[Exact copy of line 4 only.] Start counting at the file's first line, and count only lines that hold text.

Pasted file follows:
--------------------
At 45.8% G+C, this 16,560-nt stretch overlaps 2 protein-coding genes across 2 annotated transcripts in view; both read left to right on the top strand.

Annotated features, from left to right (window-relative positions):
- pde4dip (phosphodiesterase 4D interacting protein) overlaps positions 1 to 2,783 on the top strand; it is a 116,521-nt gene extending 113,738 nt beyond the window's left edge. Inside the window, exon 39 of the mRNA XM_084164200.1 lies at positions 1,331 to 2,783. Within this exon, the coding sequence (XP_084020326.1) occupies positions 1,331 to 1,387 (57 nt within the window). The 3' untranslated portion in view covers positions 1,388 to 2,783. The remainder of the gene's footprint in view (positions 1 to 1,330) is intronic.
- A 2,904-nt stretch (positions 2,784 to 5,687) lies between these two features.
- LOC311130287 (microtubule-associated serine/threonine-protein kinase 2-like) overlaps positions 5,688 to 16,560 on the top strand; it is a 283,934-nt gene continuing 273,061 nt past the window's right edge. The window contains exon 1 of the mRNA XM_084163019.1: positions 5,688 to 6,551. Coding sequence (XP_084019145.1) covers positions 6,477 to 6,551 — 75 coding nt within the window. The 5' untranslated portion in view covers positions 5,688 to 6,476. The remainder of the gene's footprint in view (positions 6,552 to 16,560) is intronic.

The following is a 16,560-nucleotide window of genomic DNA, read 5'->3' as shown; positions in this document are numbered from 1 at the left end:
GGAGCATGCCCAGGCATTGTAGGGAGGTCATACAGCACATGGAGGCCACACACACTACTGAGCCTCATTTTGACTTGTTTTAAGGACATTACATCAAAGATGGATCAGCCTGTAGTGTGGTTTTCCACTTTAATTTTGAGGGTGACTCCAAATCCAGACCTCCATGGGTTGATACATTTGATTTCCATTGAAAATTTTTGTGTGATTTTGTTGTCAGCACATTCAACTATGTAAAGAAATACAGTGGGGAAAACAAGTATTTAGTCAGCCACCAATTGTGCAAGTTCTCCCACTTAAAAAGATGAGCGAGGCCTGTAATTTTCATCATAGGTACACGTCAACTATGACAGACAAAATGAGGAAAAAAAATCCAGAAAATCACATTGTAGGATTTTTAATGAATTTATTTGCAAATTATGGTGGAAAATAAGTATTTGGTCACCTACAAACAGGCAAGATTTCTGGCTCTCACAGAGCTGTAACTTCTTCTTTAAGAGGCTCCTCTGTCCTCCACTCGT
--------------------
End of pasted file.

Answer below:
- A 2,904-nt stretch (positions 2,784 to 5,687) lies between these two features.